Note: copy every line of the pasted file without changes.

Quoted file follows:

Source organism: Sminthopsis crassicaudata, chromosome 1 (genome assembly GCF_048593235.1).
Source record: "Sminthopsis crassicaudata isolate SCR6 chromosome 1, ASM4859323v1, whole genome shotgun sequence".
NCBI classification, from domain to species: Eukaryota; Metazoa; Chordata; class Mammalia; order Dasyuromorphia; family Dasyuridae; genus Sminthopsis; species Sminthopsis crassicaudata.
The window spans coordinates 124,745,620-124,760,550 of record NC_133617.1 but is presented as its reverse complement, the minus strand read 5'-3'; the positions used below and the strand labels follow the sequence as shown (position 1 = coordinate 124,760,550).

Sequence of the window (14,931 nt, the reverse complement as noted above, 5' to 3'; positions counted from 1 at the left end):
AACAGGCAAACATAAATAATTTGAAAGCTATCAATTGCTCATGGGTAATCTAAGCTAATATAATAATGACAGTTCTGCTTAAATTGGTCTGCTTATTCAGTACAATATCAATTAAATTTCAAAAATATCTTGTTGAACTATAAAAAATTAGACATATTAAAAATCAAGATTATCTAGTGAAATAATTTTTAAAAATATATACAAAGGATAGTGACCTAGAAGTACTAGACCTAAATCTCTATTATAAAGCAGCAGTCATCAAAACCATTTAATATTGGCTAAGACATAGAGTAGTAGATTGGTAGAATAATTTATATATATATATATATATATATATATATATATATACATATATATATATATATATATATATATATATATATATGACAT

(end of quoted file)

Source organism: Sminthopsis crassicaudata, chromosome 1 (genome assembly GCF_048593235.1).
Source record: "Sminthopsis crassicaudata isolate SCR6 chromosome 1, ASM4859323v1, whole genome shotgun sequence".
NCBI classification, from domain to species: Eukaryota; Metazoa; Chordata; class Mammalia; order Dasyuromorphia; family Dasyuridae; genus Sminthopsis; species Sminthopsis crassicaudata.
The window spans coordinates 124,745,620-124,760,550 of record NC_133617.1 but is presented as its reverse complement, the minus strand read 5'-3'; the positions used below and the strand labels follow the sequence as shown (position 1 = coordinate 124,760,550).

Sequence of the window (14,931 nt, the reverse complement as noted above, 5' to 3'; positions counted from 1 at the left end):
AACAGGCAAACATAAATAATTTGAAAGCTATCAATTGCTCATGGGTAATCTAAGCTAATATAATAATGACAGTTCTGCTTAAATTGGTCTGCTTATTCAGTACAATATCAATTAAATTTCAAAAATATCTTGTTGAACTATAAAAAATTAGACATATTAAAAATCAAGATTATCTAGTGAAATAATTTTTAAAAATATATACAAAGGATAGTGACCTAGAAGTACTAGACCTAAATCTCTATTATAAAGCAGCAGTCATCAAAACCATTTAATATTGGCTAAGACATAGAGTAGTAGATTGGTAGAATAATTTATATATATATATATATATATATATATATATATATACATATATATATATATATATATATATATATATATATATGACAT